INTERACT fellow Saskia Schaefer discusses her recent Indonesia election research

Saskia Schaefer portrait

Saskia Schaefer, 2013 – 2014 INTERACT Postdoctoral Fellow in Modern Southeast Asian Studies at the Weatherhead East Asian Institute and part-time lecturer in Columbia’s School of International and Public Affairs, discusses her recent visit to Indonesia to study the country’s 2014 elections.

The International Network to Expand Regional and Collaborative Teaching (INTERACT) is a pioneering program at Columbia University that focuses on developing global studies in the undergraduate curriculum through a network of postdoctoral scholars focused on cross-regional, trans-regional and interdisciplinary teaching. Through innovative courses and active involvement in all dimensions of campus intellectual life, the INTERACT scholars seek to improve global literacy among Columbia students and equip them to be leaders in a globalizing world.     

[During my annual visit to Indonesia, in January of the election year 2014, I meet more pessimists than optimists.]

“Expectations? I am not expecting anything. I didn’t vote last time and I am not going to vote this time. During the first elections, in 1999, I wore a T-shirt with a slogan on it and went campaigning. They promised that we would be paid back all the efforts in cash. But that never happened.” Rudi’s eyes flash as he looks at me through the rear mirror. He is from West Java and has been working as a taxi driver in the capital Jakarta for 12 years. He knows about politics, he follows the debates. But he hasn’t voted since 1999. Asked about the upcoming parliamentarian elections in Indonesia, he smiles resignedly: “What for?”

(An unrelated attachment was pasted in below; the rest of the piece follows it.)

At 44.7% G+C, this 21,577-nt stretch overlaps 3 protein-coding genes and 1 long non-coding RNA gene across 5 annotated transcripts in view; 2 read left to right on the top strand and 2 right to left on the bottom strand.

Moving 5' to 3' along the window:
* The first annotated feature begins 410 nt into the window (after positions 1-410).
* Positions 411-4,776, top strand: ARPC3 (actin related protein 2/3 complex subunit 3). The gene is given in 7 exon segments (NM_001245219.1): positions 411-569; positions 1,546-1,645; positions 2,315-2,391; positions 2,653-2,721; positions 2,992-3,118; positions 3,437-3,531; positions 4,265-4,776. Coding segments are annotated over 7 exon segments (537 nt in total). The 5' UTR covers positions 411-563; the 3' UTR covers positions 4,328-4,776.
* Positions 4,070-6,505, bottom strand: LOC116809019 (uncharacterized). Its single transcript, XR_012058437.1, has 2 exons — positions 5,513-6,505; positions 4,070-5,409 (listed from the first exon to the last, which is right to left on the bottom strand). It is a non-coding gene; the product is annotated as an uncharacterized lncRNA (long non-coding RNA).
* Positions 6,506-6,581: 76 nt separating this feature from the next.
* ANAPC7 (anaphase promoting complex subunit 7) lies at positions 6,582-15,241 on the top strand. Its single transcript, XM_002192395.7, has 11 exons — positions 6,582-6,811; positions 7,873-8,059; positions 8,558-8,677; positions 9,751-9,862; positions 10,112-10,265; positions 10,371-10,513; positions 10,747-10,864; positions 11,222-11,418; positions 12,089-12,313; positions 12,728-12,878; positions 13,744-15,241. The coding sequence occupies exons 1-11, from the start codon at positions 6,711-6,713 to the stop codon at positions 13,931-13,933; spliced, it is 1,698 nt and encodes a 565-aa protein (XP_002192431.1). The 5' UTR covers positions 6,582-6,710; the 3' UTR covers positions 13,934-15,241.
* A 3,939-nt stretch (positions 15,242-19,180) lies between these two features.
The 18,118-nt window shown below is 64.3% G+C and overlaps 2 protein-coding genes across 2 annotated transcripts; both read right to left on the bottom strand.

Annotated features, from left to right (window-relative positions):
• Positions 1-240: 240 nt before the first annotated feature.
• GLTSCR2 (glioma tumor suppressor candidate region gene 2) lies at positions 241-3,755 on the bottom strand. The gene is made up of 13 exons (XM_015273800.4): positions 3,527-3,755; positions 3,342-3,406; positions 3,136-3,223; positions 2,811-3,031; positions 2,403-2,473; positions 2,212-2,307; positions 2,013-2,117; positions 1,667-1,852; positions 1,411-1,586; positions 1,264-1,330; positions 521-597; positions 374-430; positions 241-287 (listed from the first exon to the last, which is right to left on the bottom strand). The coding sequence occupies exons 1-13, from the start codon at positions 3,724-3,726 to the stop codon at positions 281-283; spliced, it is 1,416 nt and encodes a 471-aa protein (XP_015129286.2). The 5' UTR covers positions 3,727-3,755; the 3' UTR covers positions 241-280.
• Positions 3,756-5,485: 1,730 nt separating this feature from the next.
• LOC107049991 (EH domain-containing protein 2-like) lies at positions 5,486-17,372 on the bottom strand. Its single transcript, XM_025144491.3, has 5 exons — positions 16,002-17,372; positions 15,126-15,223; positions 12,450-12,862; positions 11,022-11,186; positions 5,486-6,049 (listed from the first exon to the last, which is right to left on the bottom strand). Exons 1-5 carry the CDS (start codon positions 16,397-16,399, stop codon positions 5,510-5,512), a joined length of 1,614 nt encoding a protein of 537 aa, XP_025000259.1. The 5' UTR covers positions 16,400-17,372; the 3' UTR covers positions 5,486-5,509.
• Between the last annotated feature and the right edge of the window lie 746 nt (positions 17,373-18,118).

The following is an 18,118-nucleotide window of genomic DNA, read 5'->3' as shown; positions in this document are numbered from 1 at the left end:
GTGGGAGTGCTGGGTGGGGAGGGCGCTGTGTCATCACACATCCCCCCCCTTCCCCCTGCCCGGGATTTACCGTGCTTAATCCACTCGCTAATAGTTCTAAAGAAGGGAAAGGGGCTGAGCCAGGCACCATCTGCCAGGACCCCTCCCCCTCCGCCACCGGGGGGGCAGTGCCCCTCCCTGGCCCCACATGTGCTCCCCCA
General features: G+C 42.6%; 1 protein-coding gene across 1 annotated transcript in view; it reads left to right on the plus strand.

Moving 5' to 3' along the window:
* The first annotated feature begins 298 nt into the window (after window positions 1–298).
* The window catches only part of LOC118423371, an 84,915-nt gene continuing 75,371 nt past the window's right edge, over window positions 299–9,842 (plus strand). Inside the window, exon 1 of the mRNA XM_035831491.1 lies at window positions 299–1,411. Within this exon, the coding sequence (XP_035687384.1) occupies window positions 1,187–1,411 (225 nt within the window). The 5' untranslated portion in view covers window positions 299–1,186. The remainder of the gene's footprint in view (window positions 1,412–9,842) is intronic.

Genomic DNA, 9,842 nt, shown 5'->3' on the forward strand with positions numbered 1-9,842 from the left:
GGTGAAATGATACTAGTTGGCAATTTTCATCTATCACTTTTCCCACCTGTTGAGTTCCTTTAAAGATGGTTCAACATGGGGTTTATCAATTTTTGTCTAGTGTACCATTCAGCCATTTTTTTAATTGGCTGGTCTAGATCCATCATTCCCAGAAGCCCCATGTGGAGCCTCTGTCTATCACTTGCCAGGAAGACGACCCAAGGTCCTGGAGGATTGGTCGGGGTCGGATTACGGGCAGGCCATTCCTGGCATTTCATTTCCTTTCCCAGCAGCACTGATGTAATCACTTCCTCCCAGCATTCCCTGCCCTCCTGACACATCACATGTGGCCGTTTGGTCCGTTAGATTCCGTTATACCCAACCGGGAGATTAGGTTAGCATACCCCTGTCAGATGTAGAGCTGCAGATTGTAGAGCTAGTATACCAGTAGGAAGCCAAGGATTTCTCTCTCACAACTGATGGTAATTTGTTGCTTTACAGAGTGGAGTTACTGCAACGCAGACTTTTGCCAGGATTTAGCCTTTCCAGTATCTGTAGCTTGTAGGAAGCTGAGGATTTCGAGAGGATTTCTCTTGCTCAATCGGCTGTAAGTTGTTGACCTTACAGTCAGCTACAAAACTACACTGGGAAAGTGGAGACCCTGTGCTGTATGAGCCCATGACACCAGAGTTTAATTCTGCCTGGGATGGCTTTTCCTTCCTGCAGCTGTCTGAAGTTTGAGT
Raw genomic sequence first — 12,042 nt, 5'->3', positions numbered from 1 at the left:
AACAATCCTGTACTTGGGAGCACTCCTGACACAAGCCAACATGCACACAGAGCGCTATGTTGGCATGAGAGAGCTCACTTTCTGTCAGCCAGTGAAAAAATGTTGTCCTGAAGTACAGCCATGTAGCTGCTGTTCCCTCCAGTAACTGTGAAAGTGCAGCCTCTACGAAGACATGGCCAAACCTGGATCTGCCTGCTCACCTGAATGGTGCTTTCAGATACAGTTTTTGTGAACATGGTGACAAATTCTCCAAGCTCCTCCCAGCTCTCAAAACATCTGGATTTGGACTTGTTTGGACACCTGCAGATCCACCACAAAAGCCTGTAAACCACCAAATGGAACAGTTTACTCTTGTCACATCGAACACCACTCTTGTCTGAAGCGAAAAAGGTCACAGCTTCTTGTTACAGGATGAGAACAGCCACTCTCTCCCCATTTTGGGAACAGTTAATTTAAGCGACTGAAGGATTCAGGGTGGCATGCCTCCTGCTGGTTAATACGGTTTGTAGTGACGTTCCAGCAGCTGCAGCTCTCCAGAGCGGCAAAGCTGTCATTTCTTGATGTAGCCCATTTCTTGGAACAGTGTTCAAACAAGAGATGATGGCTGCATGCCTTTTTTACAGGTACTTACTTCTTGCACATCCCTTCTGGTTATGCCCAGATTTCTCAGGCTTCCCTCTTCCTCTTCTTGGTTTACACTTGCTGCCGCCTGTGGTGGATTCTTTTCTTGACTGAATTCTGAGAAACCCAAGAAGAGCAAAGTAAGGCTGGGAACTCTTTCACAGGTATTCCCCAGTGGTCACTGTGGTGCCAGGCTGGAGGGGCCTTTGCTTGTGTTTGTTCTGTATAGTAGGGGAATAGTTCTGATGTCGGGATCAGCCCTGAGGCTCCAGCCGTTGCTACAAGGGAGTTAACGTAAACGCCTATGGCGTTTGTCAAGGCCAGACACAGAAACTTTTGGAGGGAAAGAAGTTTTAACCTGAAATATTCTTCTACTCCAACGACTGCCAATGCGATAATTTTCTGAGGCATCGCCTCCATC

In the late 1990s, when I first visited Indonesia as a student, most people I encountered were in a euphoric mood. Suharto’s crusted regime had just fallen in 1998, the new temporary president Habibie had been educated abroad and seemed willing to hand over power to democratically elected representatives. The media landscape was transformed into one of the freest in Asia; foreign-funded NGOs were blossoming and spreading an air of progress and optimism. From far, I followed Indonesia’s elections: 1999, 2004, 2009 — all classified as free and fair by international observers. Throughout my time as a student of political science and Southeast Asian history, I spent good parts of my holidays at Indonesian universities. Indonesian students love discussions; they meet and sit down to talk for hours while sipping sugary jasmine tea. They invited me to give small talks; I would find myself surrounded by curious students, keen to jump in and challenge and debate every little sentence. There is an indescribable energy in a room full of young eager students of politics, law, and philosophy who sense that they are living in a time and place in which they can newly shape their country. I remember drawing a circle on a blackboard, surrounded by small boxes: the elections, central to democracy, surrounded by political and civil rights and by the separation of powers. The Indonesian students and I looked at each other and knew that it wasn’t complete. We had a nice and neat model of the wisdom of liberal democratic theory here — but it didn’t help us grasp reality. “Should the elections really be in the center?” somebody asked. I shrugged: “I’m not sure. That’s what I’ve been taught. What do you think?” They weren’t so sure either. And this was what they had been taught too. I have since been trying to find out what else could possibly be in the center. Additionally, or instead.

This rainy season, while Jakarta suffers its annual floods, the Indonesian media is celebrating and watching Joko Widodo — known as Jokowi — the current governor of Jakarta. He is a potential candidate for the presidential elections that are scheduled for July. Famous for his spontaneous visits to slums and hospitals, people see Jokowi as “one of them” and admire the strength with which he seems determined to combat inefficiency and corruption. Another main contender is Prabowo Subianto, a businessman, politician and former Special Forces soldier. His background in business and the military, I was told many times, promises political potency. Neither of them has very detailed policy plans, nor do the other potential and confirmed candidates. Indonesian politics — as increasingly elsewhere — are more about personalities than about parties and their plans and programs. “They’re all the same!” sneered Rudi at the end of our ride.



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